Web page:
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Please Take A Look At This Xray Report


i think this shows that osteoarrthritis.is due to a superimposed injury on a

congenital transsitional vertebra at L-5,could use your opinions. thanks


6-14-85 6-14-85 1 6-17-85

nnl,R,t,nnrn,L ntrul-1

LUMBOSACRAL SPINE AND SI joints of 6-14-85: No prior films for comparison.

There is a congenital transitional vertebra at L5 with incomplete bony

'I' -'---.-___---------

bridging to SI demOnstrating degenerative sclerosis at this articulation on

the left.

Disc spces and alignment appear normal. There is no evidence for

spondylolysis or spondylolisthesis or for destructive lesion or fracture.

The sacroiliac joints appear normal.

IMP: Congenital transitional vertebra with osteoarthritic changes on the

left related to

to this anomaly.

M. SIMONS, MD/ej ( . STANDARD FORM 9-A (REV. 9-77)

. Prescribed by GSA-ICMR

SIGNATU RE : (Specify loca tion o

' X

- ay facil .If 7 not part of requesting facility) FPMR1 01-11806-8

NOTE: For additional space use SF-507,

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The VA loves to label a spine diagnosis as "congenital". Which means you had it at birth or a very young age. Therefore, they (VA) deny you service connection. However, if you were treated for the spine condition while on active duty---you can still have a chance of being granted service connection--due to aggravation---even if it is congenital. *I strongly suggest a private MRI of the spine provided you have insurance. Also, I do not see in the exam you posted, that any findings/impressions mention any thing about an injury(?)

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vno thanks for replying

i injuried my back two times a year apart from each other.and they are in my medical records,along with several sick bay reports.when they denied the first time they just said i had a defect,and defects can not be service connected.so i never appealed,boy ived learned a lot since then,they even said they could not consider aggravation for the same reason [defect]that was in 1985.i know now a defect can some how be superimposed,in the x-ray i posted is what i thought was proof that osteoarthritis was some how shown to be key.seeing how the x-ray says it related to the anomaly,iam still fighting and currently back at the board, i just got to wondering about that x-ray and thought i see how others may read it. thanks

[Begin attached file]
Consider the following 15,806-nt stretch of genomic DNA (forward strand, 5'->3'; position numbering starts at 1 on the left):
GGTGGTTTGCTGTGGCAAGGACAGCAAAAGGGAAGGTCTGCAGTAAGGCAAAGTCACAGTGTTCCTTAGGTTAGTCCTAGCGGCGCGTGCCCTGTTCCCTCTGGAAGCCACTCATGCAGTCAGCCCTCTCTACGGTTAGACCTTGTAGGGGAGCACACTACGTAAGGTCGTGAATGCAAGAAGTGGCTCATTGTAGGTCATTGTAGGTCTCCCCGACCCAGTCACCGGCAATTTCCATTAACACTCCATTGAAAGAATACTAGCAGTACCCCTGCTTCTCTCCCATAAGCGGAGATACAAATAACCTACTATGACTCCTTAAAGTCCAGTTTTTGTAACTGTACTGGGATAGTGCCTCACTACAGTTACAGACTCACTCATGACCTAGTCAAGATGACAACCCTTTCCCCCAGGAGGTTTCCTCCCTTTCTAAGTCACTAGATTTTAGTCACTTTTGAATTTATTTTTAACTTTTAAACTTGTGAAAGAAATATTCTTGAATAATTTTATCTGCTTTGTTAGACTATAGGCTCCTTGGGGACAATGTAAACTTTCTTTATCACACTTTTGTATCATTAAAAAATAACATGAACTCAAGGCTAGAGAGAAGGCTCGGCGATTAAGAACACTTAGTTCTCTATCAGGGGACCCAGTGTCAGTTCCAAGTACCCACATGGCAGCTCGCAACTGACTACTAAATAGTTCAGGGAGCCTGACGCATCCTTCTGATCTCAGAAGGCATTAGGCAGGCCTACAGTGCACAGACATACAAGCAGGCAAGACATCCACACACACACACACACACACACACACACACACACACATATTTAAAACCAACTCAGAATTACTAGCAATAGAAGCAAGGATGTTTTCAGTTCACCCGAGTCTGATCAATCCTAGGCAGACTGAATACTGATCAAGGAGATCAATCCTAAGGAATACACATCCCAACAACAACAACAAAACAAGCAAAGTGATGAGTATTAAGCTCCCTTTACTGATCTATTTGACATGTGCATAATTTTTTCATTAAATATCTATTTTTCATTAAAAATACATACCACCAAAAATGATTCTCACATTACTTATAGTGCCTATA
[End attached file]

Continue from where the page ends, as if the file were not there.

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I see why you raised the 'superimposed' issue.It is explained in this VA Decision:


“Congenital or developmental defects are not diseases or

injuries in the meaning of applicable legislation for

disability compensation purposes. 38 C.F.R. §§ 3.303©,

4.9. VA's General Counsel has held, however, that service

connection may be granted for diseases (but not defects) of

congenital, developmental or familial origin if the evidence

as a whole shows that the manifestations of the disease in

service constituted "aggravation" of the disease within the

meaning of applicable VA regulations. VAOPGCPREC 82-90 (July

18, 1990); 38 C.F.R. §§ 3.303©, 3.306. According to the VA

General Counsel's opinion, however, although service

connection cannot be granted for a congenital or

developmental defect, such a defect can be subject to

superimposed disease or injury, and if that superimposed

disease or injury occurs during military service, service-

connection may be warranted for the resultant disability.


The Precedent Op can be found here under # 82


As long as the disease or injury is service connectable, then a congenital defect or disease that superimposes on it (by medical evidence)

can potentially be service connected.

I havent found an award at the BVA yet for a claim like this but I would assume these types of claims definitely require a strong IMO in most cases.

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Are you already SCed for the osteoarthritis?

If not is there evidence that would warrant a SC rating under this reg?


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